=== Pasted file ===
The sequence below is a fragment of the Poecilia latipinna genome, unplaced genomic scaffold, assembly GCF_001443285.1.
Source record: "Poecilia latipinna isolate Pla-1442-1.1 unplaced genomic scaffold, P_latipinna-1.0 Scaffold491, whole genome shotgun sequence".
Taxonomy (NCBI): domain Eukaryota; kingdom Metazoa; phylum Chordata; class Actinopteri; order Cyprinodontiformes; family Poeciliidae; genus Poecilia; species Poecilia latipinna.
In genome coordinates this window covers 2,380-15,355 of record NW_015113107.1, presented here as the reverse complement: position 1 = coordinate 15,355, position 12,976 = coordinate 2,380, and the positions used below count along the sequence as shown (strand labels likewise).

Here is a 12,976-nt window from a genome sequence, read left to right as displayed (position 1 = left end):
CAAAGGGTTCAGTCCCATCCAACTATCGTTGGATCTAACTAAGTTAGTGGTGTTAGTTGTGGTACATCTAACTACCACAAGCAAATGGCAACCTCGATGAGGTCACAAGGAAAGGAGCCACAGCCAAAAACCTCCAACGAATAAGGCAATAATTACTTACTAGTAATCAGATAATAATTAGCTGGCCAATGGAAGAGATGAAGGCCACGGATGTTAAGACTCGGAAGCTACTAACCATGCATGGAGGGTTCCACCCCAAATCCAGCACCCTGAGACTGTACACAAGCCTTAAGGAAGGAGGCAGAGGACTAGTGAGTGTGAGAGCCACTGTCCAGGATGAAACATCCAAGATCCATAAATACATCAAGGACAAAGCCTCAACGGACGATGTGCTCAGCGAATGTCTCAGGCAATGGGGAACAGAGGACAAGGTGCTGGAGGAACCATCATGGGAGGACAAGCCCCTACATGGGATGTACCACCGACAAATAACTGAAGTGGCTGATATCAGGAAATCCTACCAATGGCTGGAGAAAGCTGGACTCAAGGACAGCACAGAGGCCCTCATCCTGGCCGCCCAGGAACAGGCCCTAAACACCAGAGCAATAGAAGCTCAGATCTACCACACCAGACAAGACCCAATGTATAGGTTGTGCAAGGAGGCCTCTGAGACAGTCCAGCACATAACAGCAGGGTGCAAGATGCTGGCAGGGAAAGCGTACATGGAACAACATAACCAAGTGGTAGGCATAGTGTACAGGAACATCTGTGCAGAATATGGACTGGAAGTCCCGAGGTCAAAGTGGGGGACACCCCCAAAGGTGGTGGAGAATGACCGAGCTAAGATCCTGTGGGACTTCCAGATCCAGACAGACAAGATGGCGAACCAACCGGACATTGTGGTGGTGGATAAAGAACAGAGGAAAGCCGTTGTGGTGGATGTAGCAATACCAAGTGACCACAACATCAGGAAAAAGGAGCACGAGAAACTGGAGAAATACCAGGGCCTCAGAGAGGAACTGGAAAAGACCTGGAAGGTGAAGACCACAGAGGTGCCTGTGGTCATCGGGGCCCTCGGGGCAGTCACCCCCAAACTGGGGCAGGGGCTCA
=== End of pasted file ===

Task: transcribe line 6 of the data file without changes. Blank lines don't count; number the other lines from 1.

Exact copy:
CAAAGGGTTCAGTCCCATCCAACTATCGTTGGATCTAACTAAGTTAGTGGTGTTAGTTGTGGTACATCTAACTACCACAAGCAAATGGCAACCTCGATGAGGTCACAAGGAAAGGAGCCACAGCCAAAAACCTCCAACGAATAAGGCAATAATTACTTACTAGTAATCAGATAATAATTAGCTGGCCAATGGAAGAGATGAAGGCCACGGATGTTAAGACTCGGAAGCTACTAACCATGCATGGAGGGTTCCACCCCAAATCCAGCACCCTGAGACTGTACACAAGCCTTAAGGAAGGAGGCAGAGGACTAGTGAGTGTGAGAGCCACTGTCCAGGATGAAACATCCAAGATCCATAAATACATCAAGGACAAAGCCTCAACGGACGATGTGCTCAGCGAATGTCTCAGGCAATGGGGAACAGAGGACAAGGTGCTGGAGGAACCATCATGGGAGGACAAGCCCCTACATGGGATGTACCACCGACAAATAACTGAAGTGGCTGATATCAGGAAATCCTACCAATGGCTGGAGAAAGCTGGACTCAAGGACAGCACAGAGGCCCTCATCCTGGCCGCCCAGGAACAGGCCCTAAACACCAGAGCAATAGAAGCTCAGATCTACCACACCAGACAAGACCCAATGTATAGGTTGTGCAAGGAGGCCTCTGAGACAGTCCAGCACATAACAGCAGGGTGCAAGATGCTGGCAGGGAAAGCGTACATGGAACAACATAACCAAGTGGTAGGCATAGTGTACAGGAACATCTGTGCAGAATATGGACTGGAAGTCCCGAGGTCAAAGTGGGGGACACCCCCAAAGGTGGTGGAGAATGACCGAGCTAAGATCCTGTGGGACTTCCAGATCCAGACAGACAAGATGGCGAACCAACCGGACATTGTGGTGGTGGATAAAGAACAGAGGAAAGCCGTTGTGGTGGATGTAGCAATACCAAGTGACCACAACATCAGGAAAAAGGAGCACGAGAAACTGGAGAAATACCAGGGCCTCAGAGAGGAACTGGAAAAGACCTGGAAGGTGAAGACCACAGAGGTGCCTGTGGTCATCGGGGCCCTCGGGGCAGTCACCCCCAAACTGGGGCAGGGGCTCA